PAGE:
I also wish I could beam myself back to the early eighties to relive just a day aboard the Busy Lady! Now, with so much of life lived, I know I would better appreciate the greatest job I ever had, working shoulder to shoulder with the best people I have ever known.
I remember with much affection the sailors who helped me cut my leadership teeth, And I remember the senior officers who patiently mentored junior officers such as myself. These were wonderful patriots. I suppose we were working hard, but mostly I remember the camaraderie, the laughs, the warmth and the fun.
And you were in the thick of that camaraderie Frank. You were the third ship’s Doctor to serve aboard Yosemite while I was assigned to her. But the one I could not and will never forget. I had no idea when I met you that you would one day save my life, in more ways than one.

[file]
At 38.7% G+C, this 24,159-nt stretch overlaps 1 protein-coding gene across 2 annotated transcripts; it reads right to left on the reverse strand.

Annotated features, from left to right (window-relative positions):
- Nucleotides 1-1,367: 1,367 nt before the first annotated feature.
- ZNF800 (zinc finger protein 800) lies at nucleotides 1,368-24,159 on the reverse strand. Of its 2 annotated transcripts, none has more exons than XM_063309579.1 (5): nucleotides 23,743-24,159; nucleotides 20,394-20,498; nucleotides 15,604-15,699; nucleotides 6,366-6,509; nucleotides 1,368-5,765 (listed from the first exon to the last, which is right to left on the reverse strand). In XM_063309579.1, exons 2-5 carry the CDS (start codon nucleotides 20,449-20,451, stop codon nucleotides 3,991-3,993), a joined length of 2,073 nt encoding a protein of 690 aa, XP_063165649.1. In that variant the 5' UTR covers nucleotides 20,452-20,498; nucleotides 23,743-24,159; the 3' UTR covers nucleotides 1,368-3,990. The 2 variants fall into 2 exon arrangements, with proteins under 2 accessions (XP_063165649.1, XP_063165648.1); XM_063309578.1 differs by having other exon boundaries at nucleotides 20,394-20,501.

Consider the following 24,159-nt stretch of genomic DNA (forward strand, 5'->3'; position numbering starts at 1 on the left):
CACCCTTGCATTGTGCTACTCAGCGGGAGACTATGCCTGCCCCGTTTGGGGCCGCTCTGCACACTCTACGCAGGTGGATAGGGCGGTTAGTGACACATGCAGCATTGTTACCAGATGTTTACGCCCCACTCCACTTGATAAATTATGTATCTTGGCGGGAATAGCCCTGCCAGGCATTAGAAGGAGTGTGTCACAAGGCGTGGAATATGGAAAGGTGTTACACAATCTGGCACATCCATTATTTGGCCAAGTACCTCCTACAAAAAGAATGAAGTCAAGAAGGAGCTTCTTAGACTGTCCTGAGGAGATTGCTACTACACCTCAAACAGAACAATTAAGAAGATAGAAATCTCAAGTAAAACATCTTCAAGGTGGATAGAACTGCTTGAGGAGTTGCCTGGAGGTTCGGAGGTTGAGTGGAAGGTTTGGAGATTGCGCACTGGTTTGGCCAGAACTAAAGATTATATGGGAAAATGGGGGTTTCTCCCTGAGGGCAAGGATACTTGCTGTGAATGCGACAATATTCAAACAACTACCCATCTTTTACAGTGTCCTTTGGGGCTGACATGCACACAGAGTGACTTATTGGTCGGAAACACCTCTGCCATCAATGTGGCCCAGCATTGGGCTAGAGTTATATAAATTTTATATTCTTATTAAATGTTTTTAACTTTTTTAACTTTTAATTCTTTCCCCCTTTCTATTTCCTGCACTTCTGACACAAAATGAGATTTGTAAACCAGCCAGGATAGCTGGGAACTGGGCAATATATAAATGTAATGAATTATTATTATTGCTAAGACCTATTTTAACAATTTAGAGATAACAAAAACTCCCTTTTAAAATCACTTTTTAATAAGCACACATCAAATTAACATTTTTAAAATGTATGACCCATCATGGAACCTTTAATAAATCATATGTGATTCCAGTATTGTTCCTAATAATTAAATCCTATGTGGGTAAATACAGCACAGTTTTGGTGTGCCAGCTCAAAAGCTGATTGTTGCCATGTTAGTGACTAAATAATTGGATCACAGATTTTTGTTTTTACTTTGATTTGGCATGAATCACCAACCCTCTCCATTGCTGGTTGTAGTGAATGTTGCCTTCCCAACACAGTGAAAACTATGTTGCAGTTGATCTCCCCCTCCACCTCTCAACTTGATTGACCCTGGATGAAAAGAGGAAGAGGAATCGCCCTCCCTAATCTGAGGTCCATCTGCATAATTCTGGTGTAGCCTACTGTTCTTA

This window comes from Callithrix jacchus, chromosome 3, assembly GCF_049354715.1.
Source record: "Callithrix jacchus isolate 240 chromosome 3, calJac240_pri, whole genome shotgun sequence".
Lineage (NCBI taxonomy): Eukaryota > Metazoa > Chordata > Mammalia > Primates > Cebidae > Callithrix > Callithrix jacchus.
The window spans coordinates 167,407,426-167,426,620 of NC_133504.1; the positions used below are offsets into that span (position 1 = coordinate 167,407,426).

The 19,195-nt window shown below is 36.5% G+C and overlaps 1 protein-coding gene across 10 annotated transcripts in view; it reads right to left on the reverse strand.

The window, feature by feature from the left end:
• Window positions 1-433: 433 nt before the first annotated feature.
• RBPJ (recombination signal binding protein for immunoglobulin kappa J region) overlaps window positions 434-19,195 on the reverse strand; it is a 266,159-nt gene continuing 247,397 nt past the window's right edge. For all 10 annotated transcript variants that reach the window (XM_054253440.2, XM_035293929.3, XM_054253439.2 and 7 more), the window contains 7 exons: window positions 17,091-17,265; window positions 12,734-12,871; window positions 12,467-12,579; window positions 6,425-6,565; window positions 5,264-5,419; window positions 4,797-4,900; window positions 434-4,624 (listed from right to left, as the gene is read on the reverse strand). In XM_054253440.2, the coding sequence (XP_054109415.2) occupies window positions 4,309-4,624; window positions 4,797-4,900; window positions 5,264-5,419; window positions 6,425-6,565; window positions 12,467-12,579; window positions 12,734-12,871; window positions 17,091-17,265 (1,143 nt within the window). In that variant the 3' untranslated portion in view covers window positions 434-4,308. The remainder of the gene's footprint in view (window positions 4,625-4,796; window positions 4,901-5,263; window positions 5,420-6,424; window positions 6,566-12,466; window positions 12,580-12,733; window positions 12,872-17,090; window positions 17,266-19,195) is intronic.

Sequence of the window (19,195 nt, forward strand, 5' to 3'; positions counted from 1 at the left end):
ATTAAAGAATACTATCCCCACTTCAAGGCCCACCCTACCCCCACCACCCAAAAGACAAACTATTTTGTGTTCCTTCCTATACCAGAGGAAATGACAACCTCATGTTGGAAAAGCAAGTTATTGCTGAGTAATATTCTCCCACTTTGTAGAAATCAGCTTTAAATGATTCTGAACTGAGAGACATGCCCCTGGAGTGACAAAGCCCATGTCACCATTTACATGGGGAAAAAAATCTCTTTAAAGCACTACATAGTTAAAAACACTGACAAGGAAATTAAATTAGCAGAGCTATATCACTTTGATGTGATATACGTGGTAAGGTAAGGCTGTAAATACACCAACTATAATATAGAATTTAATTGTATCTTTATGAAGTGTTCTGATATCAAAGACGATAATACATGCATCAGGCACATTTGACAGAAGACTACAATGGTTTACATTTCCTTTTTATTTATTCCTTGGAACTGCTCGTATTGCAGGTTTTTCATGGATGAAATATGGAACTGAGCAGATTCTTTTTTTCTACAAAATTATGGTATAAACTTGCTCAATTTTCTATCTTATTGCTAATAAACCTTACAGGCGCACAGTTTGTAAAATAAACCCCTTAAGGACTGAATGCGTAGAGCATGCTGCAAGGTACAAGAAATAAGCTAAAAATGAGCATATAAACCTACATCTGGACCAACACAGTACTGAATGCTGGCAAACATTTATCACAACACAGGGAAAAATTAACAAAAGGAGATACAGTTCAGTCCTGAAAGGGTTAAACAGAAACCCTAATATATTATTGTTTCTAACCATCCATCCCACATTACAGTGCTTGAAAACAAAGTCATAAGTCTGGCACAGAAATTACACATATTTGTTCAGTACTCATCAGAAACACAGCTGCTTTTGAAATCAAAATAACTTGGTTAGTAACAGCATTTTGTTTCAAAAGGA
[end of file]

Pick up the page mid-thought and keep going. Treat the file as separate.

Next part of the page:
You made quite an impression when you showed up on Yosemite. Smart, fit, good looking and a killer smile just began to describe our new Doc. But it was your heart of gold and kind disposition, which became evident almost immediately, that defined you. Of course, you knew next to nothing about the Navy. Lord knows. We could convince you that the strangest combination of uniform parts were required for inspections. The supply officer, Linda, and I thought it was hilarious. Placing it in context we were thousands of miles away form home, in the middle of the Indian Ocean. We were desperate for entertainment and Frank Kerrigan seemed to be fair game. Frank, you took it all in stride and with good humor. And despite our shenanigans still allowed us to read your medical school textbooks. I say again…we were desperate for entertainment.